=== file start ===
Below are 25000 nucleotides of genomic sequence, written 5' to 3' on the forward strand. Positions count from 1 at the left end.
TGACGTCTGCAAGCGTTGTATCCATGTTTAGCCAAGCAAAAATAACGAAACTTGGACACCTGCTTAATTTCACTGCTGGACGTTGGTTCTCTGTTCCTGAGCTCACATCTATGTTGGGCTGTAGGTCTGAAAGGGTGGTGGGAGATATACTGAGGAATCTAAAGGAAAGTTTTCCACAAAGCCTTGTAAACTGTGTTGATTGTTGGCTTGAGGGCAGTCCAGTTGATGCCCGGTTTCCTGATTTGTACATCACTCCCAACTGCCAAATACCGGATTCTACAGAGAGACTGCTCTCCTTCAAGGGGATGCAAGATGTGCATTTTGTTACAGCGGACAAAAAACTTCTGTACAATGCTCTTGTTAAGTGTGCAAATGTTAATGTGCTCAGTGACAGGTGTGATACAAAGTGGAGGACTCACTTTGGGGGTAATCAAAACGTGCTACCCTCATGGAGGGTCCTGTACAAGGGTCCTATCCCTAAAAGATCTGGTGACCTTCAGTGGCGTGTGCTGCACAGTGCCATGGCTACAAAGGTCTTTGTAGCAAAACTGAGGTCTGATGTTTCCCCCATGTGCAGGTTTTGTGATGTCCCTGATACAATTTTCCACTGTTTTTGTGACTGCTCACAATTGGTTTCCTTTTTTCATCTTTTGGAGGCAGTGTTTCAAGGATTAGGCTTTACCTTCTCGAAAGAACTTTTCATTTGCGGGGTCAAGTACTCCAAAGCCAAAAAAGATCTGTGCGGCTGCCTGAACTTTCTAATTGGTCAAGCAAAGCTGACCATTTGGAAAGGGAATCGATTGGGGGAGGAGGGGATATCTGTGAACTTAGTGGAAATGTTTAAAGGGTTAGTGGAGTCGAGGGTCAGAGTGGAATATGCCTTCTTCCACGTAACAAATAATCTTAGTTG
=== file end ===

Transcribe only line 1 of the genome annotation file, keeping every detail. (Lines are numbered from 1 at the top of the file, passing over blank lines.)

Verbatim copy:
Below are 25000 nucleotides of genomic sequence, written 5' to 3' on the forward strand. Positions count from 1 at the left end.